$c->load_config( FILE (FILE2, FILE3, ...) )

This method lets you easily load into your program one or more configuration files written like this:

    # comments and blank lines are discarded
    key1 value1
    key2:value2
    key3=value3
    key5           # stand-alone attribute (and inline-comment)

$c->config

Returns a hash reference with any loaded config values (see $c->load_config() above).

$c->register ( NAME, CODEREF [, INLINE_HELP ])

Registers a coderef as a callable command. Note that you don't have to call this in order to register a sub inside your program as a command, run() will already do this for you - and if you don't want some subroutines to be issued as commands you can always use $c->register_commands() (note the plural) inside setup(). This is just an interface to dinamically include commands in your programs. The function returns the command name in case of success, undef otherwise.

It is also very useful for creating aliases for your commands:

    sub setup {
        my $c = shift;
        $c->register_commands();

        $c->register('myalias', \&command);
    }

    sub command { return "Hi!" }

and, on the command line:

    [user@host]$ ./myapp.pl command
    Hi!

    [user@host]@ ./myapp.pl myalias
    Hi!

The last parameter is optional and lets you add inline help to your command:

    $c->register('cmd_name', \&cmd_func, 'display secret of life');

$c->register_command ( NAME, CODEREF [, INLINE_HELP ] )

Longer alias for $c->register(). It's use is disencouraged as one may confuse it with register_commands (note the plural) below. Plus you type more :) As such, this method may be removed in future versions. You have been warned!

$c->register_commands()

This method, usually called during setup(), tells App::Rad to register subroutines as valid commands. If called without any parameters, it will register all subroutines in your main program as valid commands (note that the default behavior of App::Rad is to ignore subroutines starting with an underscore '_'). You can easily change this behavior using some of the options below:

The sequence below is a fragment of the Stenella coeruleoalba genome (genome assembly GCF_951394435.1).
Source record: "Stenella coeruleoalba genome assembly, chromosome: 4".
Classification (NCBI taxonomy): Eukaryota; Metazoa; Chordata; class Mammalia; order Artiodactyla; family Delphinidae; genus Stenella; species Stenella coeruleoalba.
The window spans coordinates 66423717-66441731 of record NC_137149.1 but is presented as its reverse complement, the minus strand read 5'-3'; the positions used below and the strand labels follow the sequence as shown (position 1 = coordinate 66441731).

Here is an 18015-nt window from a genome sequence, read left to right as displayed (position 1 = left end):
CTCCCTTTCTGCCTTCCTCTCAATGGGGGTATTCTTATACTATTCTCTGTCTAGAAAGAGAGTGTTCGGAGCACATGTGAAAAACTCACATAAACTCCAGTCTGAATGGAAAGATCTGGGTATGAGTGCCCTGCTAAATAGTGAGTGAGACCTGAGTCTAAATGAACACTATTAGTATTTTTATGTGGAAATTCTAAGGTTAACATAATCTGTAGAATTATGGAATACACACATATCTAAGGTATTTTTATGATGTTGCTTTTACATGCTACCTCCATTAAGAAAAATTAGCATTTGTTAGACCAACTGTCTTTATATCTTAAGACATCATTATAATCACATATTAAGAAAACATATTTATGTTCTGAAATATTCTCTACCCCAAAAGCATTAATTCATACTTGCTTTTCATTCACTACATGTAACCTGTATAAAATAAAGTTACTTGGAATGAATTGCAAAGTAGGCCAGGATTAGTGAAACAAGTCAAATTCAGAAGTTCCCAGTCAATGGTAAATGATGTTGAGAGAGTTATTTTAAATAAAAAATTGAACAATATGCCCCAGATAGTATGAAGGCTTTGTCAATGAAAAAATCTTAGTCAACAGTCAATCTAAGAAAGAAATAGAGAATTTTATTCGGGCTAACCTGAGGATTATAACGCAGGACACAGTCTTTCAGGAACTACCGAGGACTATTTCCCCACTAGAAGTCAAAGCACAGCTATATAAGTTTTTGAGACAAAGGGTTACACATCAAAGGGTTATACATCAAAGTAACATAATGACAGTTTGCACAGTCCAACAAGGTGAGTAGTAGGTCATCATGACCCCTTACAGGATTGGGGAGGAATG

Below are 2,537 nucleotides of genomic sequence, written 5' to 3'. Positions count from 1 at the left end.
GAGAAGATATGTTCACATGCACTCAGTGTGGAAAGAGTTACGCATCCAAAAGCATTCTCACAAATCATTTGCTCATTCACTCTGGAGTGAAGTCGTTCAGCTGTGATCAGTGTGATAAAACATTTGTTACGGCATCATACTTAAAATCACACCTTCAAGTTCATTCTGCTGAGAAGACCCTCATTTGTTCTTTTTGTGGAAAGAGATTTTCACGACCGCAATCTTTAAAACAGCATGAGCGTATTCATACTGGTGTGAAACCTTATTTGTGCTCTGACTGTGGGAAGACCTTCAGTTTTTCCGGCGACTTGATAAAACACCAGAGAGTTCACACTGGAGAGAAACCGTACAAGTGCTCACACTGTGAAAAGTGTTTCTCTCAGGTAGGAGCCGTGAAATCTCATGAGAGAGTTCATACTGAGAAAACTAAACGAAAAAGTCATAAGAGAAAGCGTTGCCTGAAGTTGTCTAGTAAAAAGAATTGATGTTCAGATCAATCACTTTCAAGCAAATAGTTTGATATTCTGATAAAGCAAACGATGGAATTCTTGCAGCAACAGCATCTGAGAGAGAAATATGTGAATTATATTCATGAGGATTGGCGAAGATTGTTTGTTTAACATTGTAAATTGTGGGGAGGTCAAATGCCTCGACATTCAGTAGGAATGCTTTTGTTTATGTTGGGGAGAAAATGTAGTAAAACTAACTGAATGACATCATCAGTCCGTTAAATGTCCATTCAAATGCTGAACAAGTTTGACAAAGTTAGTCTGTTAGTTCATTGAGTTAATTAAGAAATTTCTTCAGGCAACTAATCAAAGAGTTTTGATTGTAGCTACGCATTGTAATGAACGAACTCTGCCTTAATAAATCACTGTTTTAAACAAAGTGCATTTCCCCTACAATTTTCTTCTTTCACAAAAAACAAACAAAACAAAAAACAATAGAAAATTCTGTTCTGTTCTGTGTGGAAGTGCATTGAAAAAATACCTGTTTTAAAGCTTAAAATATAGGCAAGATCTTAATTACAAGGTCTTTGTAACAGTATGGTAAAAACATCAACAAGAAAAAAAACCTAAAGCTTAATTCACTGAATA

Adding single commands

    $c->register_commands( qw/foo bar baz/ );

The code above will register only the subs foo, bar and baz as commands. Other subroutines will not be valid commands, so they can be used as internal subs for your program. You can change this behavior with the bundled options - see 'Adding several commands' and 'Putting it all together' below.

Adding single commands (with inline help)

    $c->register_commands(
            {
                dos2unix => 'convert text files from DOS to Unix format',
                unix2dos => 'convert text files from Unix to DOS format',
            }
    );

You can pass a hash reference containing commands as keys and a small help string as their values. The code above will register only the subs dos2unix and unix2dos, and the default help for your program will become something like this:

    [user@host]$ ./myapp.pl
    Usage: myapp.pl command [arguments]
    
    Available Commands:
        dos2unix    convert text files from DOS to Unix format
        help        show syntax and available commands
        unix2dos    convert text files from Unix to DOS format

Adding several commands

You can pass a hash reference as an argument, letting you choose which subroutines to add as commands. The following keys may be used (note the dash preceding each key):

For example:

    use App::Rad;
    App::Rad->run();

    sub setup { 
        my $c = shift; 
        $c->register_commands( { -ignore_prefix => '_' } );
    }

    sub foo  {}  # will become a command
    sub bar  {}  # will become a command
    sub _baz {}  # will *NOT* become a command

This way you can easily segregate between commands and helper functions, making your code even more reusable without jeopardizing the command line interface (As of version 1.04, ignoring commands with underscore '_' prefixes is also the default App::Rad behavior).

Putting it all together

You can combine some of the options above to have even more flexibility:

    $c->register_commands(
            'foo',
            { -ignore_suffix => 'foo' },
            { bar => 'all your command line are belong to us' },
    );

The code above will register as commands all subs with names not ending in 'foo', but it will register the 'foo' sub as well. It will also give the 'bar' command the help string. This behavior is handy for registering several commands and having a few exceptions, or to add your commands and only have inline help for a few of them (as you see fit).

You don't have to worry about the order of your elements passed, App::Rad will figure them out for you in a DWIM fashion.

    # this does the same as the code above
    $c->register_commands(
            { bar => 'all your command line are belong to us' },
            'foo',
            { -ignore_suffix => 'foo' },
    );

You can even bundle the hash reference to include your cmd => help and special keys:

    # this behaves the same way as the code above:
    $c->register_commands(
        'foo',
        { 
            -ignore_suffix => 'foo',
            bar => 'all your command line are belong to us',
        }
    );

$c->unregister_command ( NAME )

Longer alias for $c->unregister(). The use of the shorter form is encouraged, and this alias may be removed in future versions. You have been warned.